- Using the search term “Farrakhan,” perform a search for scholarly articles on an academic database like Proquest or Lexis-Nexis. What types of journals contain studies about Farrakhan? What topics are addressed in these studies?
- Who was Marcus Garvey? When did he live? What was the purpose of his United Negro Improvement Association? How might his views have influenced Farrakhan?
- Using the search terms “Katrina,” “victims,” and “treatment,” perform a search on an online database or news source of your choice. What social issues addressed in the post-Katrina coverage resemble those Farrakhan discussed in the mid-1990s?
- Interview three family members who were alive during the 1960s. What memories do they have of Martin Luther King, Jr. and Malcolm X? How do their memories compare with their impressions of Farrakhan? Make note of any differences or similarities they mention and whether they view each leader positively or negatively.
- Ask three family and/or community members what they remember about the Million Man March and record their responses. What commonalities exist between their responses? What differences exist?
- Listen to one of Farrakhan’s recent webcasts (https://www.noi.org/webcast-archive/).
What similarities exist between his current rhetoric and his speech at the Million Man March? What differences exist between the two?
- Visit the Nation of Islam website (www.noi.org). What is the organization’s
mission? What are its goals? Who does it claim to represent? What demands does
- Visit the Millions More Movement website (http://www.millionsmoremovement.com/index_flash.html). What are the movement’s goals? How are they similar to the Million Man March’s goals? How are they different? What other differences and similarities do you notice between the two causes?
- Identify one black leader who supported the Million Man March. Using a research method of your choice, locate more information about this leader and his or her position on civil rights. How does his or her position compare with your views on civil rights?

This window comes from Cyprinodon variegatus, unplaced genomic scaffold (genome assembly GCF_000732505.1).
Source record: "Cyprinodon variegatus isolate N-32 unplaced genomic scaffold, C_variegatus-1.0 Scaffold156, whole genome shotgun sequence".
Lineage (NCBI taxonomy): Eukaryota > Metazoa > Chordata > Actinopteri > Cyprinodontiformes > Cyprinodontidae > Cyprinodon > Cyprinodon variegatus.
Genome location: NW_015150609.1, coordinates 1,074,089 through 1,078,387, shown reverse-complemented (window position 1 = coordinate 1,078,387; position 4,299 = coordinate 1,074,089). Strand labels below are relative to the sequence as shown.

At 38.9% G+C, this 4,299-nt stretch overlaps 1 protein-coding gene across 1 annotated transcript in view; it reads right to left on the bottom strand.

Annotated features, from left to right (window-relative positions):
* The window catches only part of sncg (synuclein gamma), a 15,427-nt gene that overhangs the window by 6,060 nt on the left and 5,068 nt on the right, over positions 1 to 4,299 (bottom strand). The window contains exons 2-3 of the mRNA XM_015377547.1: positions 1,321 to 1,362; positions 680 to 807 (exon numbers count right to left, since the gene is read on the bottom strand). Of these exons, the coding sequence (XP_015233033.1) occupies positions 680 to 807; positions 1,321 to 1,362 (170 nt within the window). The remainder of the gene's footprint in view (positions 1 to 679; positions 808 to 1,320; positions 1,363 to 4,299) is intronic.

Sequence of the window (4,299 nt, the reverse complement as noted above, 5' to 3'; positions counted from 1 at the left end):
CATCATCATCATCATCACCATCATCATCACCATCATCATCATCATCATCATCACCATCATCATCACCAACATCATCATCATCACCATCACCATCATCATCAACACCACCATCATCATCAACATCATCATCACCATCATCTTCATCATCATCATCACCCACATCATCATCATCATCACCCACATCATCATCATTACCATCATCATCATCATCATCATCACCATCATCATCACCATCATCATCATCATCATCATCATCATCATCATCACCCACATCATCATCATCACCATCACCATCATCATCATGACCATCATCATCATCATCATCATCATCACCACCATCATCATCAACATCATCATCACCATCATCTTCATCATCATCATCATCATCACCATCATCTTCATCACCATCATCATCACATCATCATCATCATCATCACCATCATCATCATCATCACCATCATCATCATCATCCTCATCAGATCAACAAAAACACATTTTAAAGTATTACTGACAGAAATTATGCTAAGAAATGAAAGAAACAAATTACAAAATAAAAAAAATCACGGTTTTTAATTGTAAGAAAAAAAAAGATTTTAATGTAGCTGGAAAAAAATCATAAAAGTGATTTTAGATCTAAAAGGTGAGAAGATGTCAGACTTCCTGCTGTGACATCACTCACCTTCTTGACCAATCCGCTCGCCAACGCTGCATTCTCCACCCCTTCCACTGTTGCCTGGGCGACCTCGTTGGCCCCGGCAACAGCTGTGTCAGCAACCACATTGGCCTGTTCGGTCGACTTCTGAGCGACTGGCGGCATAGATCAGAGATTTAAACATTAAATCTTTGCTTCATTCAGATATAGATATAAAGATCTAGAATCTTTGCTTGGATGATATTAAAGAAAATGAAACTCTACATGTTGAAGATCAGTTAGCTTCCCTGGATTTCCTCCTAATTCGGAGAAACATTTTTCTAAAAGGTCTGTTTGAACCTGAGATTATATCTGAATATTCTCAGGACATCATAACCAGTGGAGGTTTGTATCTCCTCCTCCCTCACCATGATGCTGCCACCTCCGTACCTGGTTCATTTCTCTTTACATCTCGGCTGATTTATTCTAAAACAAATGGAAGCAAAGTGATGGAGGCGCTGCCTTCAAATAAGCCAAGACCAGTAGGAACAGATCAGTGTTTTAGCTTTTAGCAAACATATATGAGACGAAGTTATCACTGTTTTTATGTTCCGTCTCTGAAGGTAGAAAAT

- Visit your college or university’s diversity center or a similar place. What cultural icons do they recognize in their pictures, pamphlets, or programs?
- Does your college have a Black Studies, African American Studies, or another similar culturally-based program? What courses does your college or university offer to promote cultural understanding and diversity?
- What civil rights organizations exist in your local area or state? What are their missions? What type of events do they host in your area?
- What civil rights memorials, street names, or buildings exist in your town or city? Whom do they recognize? Why might they memorialize this person?
- Watch the Kanye West video at (http://www.millionsmoremovement.com/news/kanye07-25-2005.htm). What issues does he raise in his speech/song? How are these concerns similar to or different from the views Farrakhan discussed? How are they similar to or different from your views about the issues he raises?
- Watch Erykah Badu’s interview at (http://www.millionsmoremovement.com/news/erykah_badu.htm). What issues does she address in her comments? How are these views similar or different from Farrakhan’s? How are they similar to or different from your views about the issues she raises?
- Review your own video or DVD collection and think about the movies you have seen. Which movies perpetuate stereotypes about blacks as being criminals, drug dealers, or unemployed? Which types of movies portray this image? What movies have you seen that offer positive portrayals of African Americans? What images did they present? How are Latino/a Americans, Asian Americans, Jewish Americans, Arab Americans portrayed, Anglo Americans or other groups portrayed? How might these portrayals (positive and negative) shape your understanding of issues of race in the United States?
Last updated May 3, 2016